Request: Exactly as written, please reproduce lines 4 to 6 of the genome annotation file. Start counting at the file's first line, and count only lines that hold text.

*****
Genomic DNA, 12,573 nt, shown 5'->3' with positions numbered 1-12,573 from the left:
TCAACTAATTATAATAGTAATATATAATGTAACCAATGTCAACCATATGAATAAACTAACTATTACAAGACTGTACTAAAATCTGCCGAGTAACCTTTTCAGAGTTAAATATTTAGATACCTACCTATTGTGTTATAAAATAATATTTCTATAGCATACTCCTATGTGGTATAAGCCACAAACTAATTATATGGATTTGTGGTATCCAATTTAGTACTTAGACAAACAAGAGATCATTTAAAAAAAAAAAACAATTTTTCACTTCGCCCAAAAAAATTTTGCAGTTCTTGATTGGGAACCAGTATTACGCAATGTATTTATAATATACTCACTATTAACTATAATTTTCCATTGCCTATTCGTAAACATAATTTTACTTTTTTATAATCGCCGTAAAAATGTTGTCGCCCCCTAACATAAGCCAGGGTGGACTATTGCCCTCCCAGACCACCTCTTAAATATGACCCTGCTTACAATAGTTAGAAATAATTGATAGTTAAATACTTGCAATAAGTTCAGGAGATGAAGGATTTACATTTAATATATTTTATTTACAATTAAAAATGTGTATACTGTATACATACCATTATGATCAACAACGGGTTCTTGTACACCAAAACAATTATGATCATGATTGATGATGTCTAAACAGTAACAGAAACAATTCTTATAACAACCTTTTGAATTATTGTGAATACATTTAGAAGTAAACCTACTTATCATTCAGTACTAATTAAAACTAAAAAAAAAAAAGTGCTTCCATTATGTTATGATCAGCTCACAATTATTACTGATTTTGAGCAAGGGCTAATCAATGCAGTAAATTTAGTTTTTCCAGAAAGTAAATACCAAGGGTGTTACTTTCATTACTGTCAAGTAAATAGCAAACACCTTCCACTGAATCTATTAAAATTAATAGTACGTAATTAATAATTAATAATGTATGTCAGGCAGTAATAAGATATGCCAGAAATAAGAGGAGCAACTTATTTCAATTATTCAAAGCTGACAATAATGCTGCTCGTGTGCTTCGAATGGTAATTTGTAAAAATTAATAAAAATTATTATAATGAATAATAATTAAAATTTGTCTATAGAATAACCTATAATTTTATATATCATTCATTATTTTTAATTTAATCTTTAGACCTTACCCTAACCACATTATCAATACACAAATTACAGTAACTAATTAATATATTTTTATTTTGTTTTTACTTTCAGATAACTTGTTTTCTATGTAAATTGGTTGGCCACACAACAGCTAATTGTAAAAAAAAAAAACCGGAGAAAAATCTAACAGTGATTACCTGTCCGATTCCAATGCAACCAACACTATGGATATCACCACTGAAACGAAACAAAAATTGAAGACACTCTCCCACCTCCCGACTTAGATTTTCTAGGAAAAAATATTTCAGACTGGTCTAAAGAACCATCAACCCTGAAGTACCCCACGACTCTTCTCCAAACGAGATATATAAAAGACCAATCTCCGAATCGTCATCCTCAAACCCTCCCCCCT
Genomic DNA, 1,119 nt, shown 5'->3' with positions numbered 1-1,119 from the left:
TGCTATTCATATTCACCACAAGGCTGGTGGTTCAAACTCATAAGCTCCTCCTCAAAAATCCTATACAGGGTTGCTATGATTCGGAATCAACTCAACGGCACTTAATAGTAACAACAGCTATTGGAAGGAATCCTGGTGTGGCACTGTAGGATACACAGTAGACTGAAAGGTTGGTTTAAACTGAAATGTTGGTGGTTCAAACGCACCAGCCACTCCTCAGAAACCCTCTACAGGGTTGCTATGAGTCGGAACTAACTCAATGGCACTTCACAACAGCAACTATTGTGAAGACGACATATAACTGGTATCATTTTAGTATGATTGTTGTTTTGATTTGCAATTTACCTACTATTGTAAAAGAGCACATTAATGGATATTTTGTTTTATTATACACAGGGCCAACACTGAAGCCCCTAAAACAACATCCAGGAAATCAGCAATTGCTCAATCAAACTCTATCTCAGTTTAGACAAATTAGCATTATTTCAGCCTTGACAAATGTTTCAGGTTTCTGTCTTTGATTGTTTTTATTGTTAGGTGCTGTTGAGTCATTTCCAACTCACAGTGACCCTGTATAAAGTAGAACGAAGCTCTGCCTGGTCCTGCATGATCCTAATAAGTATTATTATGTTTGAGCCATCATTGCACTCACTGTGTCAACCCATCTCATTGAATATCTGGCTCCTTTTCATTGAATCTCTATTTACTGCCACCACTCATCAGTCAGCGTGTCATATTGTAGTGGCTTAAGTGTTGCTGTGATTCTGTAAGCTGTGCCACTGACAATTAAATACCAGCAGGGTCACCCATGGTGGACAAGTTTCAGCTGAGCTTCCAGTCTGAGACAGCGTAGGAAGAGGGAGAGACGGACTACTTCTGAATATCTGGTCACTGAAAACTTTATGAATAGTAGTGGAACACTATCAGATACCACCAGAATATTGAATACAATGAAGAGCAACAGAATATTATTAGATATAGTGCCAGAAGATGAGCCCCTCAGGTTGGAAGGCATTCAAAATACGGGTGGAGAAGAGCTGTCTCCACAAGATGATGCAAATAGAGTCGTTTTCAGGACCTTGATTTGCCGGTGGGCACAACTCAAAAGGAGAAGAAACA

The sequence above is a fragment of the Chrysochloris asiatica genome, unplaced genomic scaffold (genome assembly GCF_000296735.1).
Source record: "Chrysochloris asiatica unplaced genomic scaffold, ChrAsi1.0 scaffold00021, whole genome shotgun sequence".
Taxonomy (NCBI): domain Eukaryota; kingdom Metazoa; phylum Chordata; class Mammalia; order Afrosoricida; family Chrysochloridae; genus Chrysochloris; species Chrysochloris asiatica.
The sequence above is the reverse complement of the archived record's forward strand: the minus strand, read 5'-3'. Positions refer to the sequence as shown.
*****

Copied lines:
TGCTATTCATATTCACCACAAGGCTGGTGGTTCAAACTCATAAGCTCCTCCTCAAAAATCCTATACAGGGTTGCTATGATTCGGAATCAACTCAACGGCACTTAATAGTAACAACAGCTATTGGAAGGAATCCTGGTGTGGCACTGTAGGATACACAGTAGACTGAAAGGTTGGTTTAAACTGAAATGTTGGTGGTTCAAACGCACCAGCCACTCCTCAGAAACCCTCTACAGGGTTGCTATGAGTCGGAACTAACTCAATGGCACTTCACAACAGCAACTATTGTGAAGACGACATATAACTGGTATCATTTTAGTATGATTGTTGTTTTGATTTGCAATTTACCTACTATTGTAAAAGAGCACATTAATGGATATTTTGTTTTATTATACACAGGGCCAACACTGAAGCCCCTAAAACAACATCCAGGAAATCAGCAATTGCTCAATCAAACTCTATCTCAGTTTAGACAAATTAGCATTATTTCAGCCTTGACAAATGTTTCAGGTTTCTGTCTTTGATTGTTTTTATTGTTAGGTGCTGTTGAGTCATTTCCAACTCACAGTGACCCTGTATAAAGTAGAACGAAGCTCTGCCTGGTCCTGCATGATCCTAATAAGTATTATTATGTTTGAGCCATCATTGCACTCACTGTGTCAACCCATCTCATTGAATATCTGGCTCCTTTTCATTGAATCTCTATTTACTGCCACCACTCATCAGTCAGCGTGTCATATTGTAGTGGCTTAAGTGTTGCTGTGATTCTGTAAGCTGTGCCACTGACAATTAAATACCAGCAGGGTCACCCATGGTGGACAAGTTTCAGCTGAGCTTCCAGTCTGAGACAGCGTAGGAAGAGGGAGAGACGGACTACTTCTGAATATCTGGTCACTGAAAACTTTATGAATAGTAGTGGAACACTATCAGATACCACCAGAATATTGAATACAATGAAGAGCAACAGAATATTATTAGATATAGTGCCAGAAGATGAGCCCCTCAGGTTGGAAGGCATTCAAAATACGGGTGGAGAAGAGCTGTCTCCACAAGATGATGCAAATAGAGTCGTTTTCAGGACCTTGATTTGCCGGTGGGCACAACTCAAAAGGAGAAGAAACA

The sequence above is a fragment of the Chrysochloris asiatica genome, unplaced genomic scaffold (genome assembly GCF_000296735.1).
Source record: "Chrysochloris asiatica unplaced genomic scaffold, ChrAsi1.0 scaffold00021, whole genome shotgun sequence".